“(Today’s) very important, just to get the experience of coming out and talking to these people,” said senior point guard Imani Tilford, who had her eye on landing an internship or fulltime gig with the Hawks. “We really made it a big priority. We know that there’s more than basketball when we graduate but it was never really emphasized as much as it is now because they want us to succeed and excel in life when we do graduate.”
“This was a big priority because everybody knows that there’s not a guaranteed chance you’ll play baseball for the rest of our life,” said sophomore shortstop Austin Wilhite, who was “getting a feel” for all of the companies there. “So we kind of just know that we have to eventually start looking for jobs and getting out there into the real world, figuring out things like that.”
Sophomore offensive lineman Parker Braun was part of a parade of football players to come in. He gave a quick hello to older brother, Trey, then went on exploring.
“It’s a HUGE priority, not just for the football team but for all the student-athletes,” he said. “We all have responsibilities and sometimes our sports get in the way of us attending the campus-wide career fair, so it’s really important that we had something specifically for the student-athletes that we could come to and talk to people.”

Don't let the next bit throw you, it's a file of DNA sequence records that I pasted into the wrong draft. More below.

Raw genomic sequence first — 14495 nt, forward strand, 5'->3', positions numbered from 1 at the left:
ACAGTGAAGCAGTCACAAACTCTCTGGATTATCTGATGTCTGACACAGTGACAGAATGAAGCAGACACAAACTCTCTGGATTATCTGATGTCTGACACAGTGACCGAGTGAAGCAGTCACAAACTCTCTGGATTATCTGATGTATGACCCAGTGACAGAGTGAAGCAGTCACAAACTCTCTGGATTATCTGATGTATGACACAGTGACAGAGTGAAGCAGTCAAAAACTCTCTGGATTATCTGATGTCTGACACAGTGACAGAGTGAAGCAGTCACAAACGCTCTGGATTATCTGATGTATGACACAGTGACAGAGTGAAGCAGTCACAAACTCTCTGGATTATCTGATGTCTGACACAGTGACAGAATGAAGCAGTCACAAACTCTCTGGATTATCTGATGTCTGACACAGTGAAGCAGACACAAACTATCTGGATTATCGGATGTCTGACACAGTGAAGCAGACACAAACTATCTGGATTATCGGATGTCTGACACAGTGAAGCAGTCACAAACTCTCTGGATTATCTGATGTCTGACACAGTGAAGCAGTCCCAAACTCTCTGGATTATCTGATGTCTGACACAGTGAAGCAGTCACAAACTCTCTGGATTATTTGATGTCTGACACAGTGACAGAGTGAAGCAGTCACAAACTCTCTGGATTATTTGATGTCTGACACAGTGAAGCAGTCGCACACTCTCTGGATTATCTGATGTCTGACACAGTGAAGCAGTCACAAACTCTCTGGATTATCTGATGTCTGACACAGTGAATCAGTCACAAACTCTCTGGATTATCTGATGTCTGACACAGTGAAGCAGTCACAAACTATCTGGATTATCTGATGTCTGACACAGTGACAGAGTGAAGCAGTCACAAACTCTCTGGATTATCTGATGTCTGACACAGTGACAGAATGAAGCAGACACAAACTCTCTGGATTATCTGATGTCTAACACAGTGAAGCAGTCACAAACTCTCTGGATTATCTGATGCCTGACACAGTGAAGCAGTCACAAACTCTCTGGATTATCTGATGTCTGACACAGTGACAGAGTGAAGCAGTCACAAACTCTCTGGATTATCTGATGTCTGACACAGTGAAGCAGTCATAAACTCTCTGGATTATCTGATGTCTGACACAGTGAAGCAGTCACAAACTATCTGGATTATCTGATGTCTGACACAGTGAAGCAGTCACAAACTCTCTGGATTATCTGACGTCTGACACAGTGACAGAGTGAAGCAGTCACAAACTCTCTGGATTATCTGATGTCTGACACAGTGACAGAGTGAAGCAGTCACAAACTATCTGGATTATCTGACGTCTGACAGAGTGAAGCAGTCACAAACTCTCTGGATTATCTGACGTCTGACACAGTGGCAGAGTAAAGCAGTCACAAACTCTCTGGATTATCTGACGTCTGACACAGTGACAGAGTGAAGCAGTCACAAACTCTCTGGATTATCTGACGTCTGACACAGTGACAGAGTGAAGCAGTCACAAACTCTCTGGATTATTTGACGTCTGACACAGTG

The turnout by underclassmen was impressive.
“I’ve met with more freshmen and sophomores this year than previously,” said Adler. “I think that’s great for the young student-athletes to get out and practice and it’s good to connect.”
Connections are being made and the Total Person Program is making a difference as since the advent of the first career fair, summer internships have risen from around 10 to almost 90.
Tremblay expects even bigger things as the Market Ready program and First-Round Draft Pick (another initiative of Athletic Director Todd Stansbury) continues to grow.
“In the spring, our Market Ready series will develop more into newer programs that are specific to each student-athlete’s individual needs,” she said. “What they’re looking for individually and how to tailor programs to their specific needs for what industry they’re interested in as well as what kind of career path they’re looking for. There’s a lot going on but I think the student-athletes are learning the importance of preparing now so they can be successful.”